Academic journal article Journal of Leisure Research

Strategic Decision-Making in Small Businesses within the Leisure Industry

Academic journal article Journal of Leisure Research

Strategic Decision-Making in Small Businesses within the Leisure Industry

Article excerpt


The leisure industry has become an increasingly important component of the economy of many of the world's industrialized nations. Gratton and Kokolakadis (1997), for example, point out that 54 of the world's top 500 companies (as identified by the Financial Times) are leisure companies. In Europe, the corresponding figure is 49 of the top 500 corporations. In the United Kingdom, the growth of the leisure industry over the period 19932001 is projected in terms of employment, to increase by approximately 2.6% per annum, compared to a 0.8% increase in employment across the entire economy (Skills and Enterprise Network, 1996). As the leisure market has grown, the proportion of a consumer's spending on physically active leisure (sport, outdoor pursuits, water activities, etc.) was predicted to increase from 14.9% in 1990 to 15.6% in 1998. This represents an increase of nearly El billion in the economy (Reebok, 1995).

One of the important contributors to the growth of the leisure industry is the small business sector (Berrett, Burton, & Slack, 1993). For example, in the United Kingdom, the latest available figures show that over 99% of businesses in the "recreational, cultural, and sporting industry" have under 250 employees, with nearly 85% having fewer than 10. Those businesses with under 250 staff account for just over 60% of employment within the industry and over 60% of financial turnover (Department of Trade and Industry, 1995).

The importance of small businesses to the leisure industry is not unique. The agriculture and fishing; construction; wholesale, retail, and repairs; hotel and restaurant; business services; and education industries are all heavily populated by small businesses (Department of Trade and Industry, 1995). This increase in importance of the small business sector has been paralleled by an increased interest among the academic community. Researchers have examined a number of unique features of small businesses, in order to help the managers of these organizations gain a competitive advantage (Lee, 1995; Schrader, Mulford, & Blackburn, 1989; Pleitner, 1989; Storey, 1995). The central focus of much of this research has been the investigation of the presence or absence of strategic management in small businesses (Robinson & Pearce, 1984).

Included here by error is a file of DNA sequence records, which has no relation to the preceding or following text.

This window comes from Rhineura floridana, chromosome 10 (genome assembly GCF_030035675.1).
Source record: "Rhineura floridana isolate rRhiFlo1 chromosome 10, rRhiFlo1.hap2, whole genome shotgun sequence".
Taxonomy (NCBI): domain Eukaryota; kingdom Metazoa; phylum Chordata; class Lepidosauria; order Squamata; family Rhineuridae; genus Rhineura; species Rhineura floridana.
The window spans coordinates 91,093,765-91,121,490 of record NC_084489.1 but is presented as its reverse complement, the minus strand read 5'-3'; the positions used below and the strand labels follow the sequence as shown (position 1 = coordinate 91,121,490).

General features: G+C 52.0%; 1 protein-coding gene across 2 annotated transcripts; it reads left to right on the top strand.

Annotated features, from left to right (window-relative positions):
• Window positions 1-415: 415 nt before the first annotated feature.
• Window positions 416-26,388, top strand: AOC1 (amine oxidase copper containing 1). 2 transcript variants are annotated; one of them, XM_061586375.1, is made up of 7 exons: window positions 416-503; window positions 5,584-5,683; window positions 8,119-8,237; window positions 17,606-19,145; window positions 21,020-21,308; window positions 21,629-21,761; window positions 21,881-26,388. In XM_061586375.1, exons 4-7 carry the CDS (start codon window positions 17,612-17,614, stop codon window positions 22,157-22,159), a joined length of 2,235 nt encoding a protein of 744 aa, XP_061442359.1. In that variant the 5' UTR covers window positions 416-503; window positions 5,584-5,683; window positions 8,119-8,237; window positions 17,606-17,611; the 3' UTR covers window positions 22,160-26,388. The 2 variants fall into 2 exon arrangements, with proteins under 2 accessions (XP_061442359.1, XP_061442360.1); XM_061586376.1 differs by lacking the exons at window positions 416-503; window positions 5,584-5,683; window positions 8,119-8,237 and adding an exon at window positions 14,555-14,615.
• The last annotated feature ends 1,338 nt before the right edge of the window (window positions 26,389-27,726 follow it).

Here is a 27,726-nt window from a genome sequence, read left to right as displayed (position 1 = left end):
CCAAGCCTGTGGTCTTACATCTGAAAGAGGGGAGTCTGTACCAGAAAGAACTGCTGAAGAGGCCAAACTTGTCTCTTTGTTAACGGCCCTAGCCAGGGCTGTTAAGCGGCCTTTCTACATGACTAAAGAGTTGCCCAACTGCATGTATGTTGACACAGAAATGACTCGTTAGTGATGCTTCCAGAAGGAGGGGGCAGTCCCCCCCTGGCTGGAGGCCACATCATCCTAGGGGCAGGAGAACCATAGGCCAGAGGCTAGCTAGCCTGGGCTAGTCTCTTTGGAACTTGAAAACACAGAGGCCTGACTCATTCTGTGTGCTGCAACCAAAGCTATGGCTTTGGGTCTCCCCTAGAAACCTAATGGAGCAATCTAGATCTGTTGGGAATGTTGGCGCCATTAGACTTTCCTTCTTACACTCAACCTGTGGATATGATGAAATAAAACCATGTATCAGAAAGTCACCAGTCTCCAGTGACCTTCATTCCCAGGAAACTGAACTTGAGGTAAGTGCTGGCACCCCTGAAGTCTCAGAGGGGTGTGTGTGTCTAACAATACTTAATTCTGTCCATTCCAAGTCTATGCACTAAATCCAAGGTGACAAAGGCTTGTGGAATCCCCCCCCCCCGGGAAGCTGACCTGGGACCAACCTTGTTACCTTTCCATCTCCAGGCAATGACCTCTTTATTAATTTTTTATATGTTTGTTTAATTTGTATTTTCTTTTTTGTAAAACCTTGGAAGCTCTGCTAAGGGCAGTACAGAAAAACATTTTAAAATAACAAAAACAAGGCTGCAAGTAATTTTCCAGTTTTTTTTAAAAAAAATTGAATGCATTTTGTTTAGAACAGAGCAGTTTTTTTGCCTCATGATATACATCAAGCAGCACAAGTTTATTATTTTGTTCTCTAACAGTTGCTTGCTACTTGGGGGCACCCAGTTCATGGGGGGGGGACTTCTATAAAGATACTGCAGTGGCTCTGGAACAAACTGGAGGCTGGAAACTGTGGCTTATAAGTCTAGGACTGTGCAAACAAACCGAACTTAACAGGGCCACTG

However, despite these initiatives, studies of small businesses within the leisure industry have been relatively sparse (cf. Berrett, Burton, & Slack, 1993). This is problematic given the increasing importance of this area to the economy and the burgeoning of leisure management as a viable field of academic inquiry. Consequently, the purpose of this paper is to examine the decision-making activities undertaken by small business owners' within the UK leisure industry. Specifically, we focus on identifying those factors that constrain the ability and desire of these owners to engage in strategic decision-making.

From the possible array of strategic activities from which we could choose, we focus on decision-making because it is generally considered to be "the most significant activity engaged in by managers" (Harrison, 1996, p. 46). Also, as Robinson and Pearce (1984, p. 136) note, the success of small businesses is very much dependent "on the quality of strategic decisions made by [the] principals in such businesses." Furthermore, the leisure industry is quite volatile (Gratton & Kokolakadis, 1997). That is to say it is growing and becoming increasingly diverse and is strongly influenced by changing contextual pressures. This volatility, combined with the fact that small businesses face greater levels of environmental uncertainty and hence have less tolerance for inefficiency than do large firms (Storey, 1995), means that decision-making is particularly important to these organizations.

The paper begins by exploring the nature of the leisure industry and leisure organizations. An examination of the theoretical literature on the concept of strategy, its utility within small firms, and the related concept of bounded rationality is provided. …

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